Office of Management and Budget Click to print this document

April 18, 2002

H.R. 586 - Fairness for Foster Care Families Act of 2001
(Rep. Lewis (R) Kentucky and 49 cosponsors)

The Administration strongly supports House passage of the Tax Relief Guarantee Act of 2002. The Administration understands that H.R. 586 is now being used as a vehicle for consideration of the Tax Relief Guarantee Act. The Administration is particularly pleased that the House is acting to make the President's tax relief plan permanent.

The Economic Growth and Tax Relief Reconciliation Act of 2001 provided much needed tax relief to the American people and laid the foundation for further long-term economic growth. The key elements of this relief are: a reduction in income tax rates, including a new low 10 percent rate; elimination of the death tax; an increase in the child tax credit from $500 to $1,000 per child; and a reduction in the marriage penalty. Unfortunately, this relief expires at the end of 2010. Failure to make this tax relief permanent would penalize every American who pays federal income taxes, specifically:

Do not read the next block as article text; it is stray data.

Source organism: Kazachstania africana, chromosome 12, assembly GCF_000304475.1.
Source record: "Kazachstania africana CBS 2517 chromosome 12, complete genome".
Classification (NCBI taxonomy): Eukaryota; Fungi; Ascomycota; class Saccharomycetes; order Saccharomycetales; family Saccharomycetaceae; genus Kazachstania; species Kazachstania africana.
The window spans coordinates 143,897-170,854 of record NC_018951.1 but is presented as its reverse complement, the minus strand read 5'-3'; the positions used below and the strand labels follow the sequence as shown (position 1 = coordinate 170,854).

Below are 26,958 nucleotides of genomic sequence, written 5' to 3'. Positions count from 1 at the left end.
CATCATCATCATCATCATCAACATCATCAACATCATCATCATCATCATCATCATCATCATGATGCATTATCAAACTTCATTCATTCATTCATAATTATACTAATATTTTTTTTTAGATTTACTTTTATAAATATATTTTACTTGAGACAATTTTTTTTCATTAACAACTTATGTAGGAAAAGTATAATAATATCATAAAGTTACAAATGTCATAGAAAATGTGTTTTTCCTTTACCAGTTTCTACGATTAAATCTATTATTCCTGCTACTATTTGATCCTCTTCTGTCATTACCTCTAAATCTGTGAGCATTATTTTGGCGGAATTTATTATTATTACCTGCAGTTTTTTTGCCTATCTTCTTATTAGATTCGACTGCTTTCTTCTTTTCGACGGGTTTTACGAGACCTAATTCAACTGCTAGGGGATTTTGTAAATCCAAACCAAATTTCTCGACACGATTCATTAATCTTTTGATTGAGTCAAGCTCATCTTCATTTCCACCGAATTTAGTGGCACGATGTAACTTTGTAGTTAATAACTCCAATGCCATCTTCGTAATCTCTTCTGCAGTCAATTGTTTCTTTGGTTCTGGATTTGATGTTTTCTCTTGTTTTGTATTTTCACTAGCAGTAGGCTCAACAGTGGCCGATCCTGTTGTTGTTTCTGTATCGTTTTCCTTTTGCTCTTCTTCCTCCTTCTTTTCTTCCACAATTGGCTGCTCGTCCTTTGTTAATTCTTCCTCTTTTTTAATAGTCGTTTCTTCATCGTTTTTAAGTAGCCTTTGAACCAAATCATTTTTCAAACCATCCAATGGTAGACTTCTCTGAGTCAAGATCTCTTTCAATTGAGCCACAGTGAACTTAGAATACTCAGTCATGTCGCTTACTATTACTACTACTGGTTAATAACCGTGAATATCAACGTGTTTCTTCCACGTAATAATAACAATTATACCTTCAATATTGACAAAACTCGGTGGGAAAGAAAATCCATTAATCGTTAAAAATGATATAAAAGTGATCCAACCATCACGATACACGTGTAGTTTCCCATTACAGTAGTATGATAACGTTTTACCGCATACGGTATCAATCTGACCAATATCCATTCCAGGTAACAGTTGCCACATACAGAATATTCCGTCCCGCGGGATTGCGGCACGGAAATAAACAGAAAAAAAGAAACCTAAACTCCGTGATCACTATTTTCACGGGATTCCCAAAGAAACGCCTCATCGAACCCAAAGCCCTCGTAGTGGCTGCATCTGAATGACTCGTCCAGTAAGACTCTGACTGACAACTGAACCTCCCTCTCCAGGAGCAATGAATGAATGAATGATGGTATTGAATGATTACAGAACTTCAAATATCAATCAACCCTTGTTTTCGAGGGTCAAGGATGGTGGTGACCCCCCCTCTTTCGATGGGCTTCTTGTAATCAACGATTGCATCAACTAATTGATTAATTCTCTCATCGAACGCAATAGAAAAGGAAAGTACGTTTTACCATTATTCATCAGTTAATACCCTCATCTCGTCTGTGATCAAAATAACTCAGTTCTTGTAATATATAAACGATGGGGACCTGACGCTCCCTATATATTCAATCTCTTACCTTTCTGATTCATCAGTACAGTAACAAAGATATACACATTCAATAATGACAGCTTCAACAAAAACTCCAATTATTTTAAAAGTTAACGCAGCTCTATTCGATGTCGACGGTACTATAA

• 43 million married couples whose taxes, on average, would be increased by $1,730;

  • 11 million single mothers with children who would lose, on average, $780 of their income;

  • 13 million seniors whose taxes would be increased by $924 on average; and

  • 3.9 million individuals and families who would have to start paying income taxes again, having been removed from the tax roles by last year's tax cut.

The Administration urges quick action in the Congress so that Americans can make their plans for the future today.

The Administration is also pleased that the legislation includes taxpayer protection and Internal Revenue Service (IRS) accountability provisions proposed in the President's budget, notably the 15-day filing extension for electronically filed tax returns.


Any law that would reduce receipts or increase direct spending is subject to the PAYGO requirements of the Balanced Budget and Emergency Deficit Control Act (BEA) and could cause a sequester of mandatory programs in any fiscal year through 2006. The requirement to score PAYGO costs expires on September 30, 2002, and there are no discretionary caps beyond 2002. The Administration will work with Congress to ensure fiscal discipline consistent with the President's budget and a quick return to a balanced budget. The Administration will also work with Congress to ensure that any unintended sequester of spending does not occur.

Return to this article at:

Click to print this document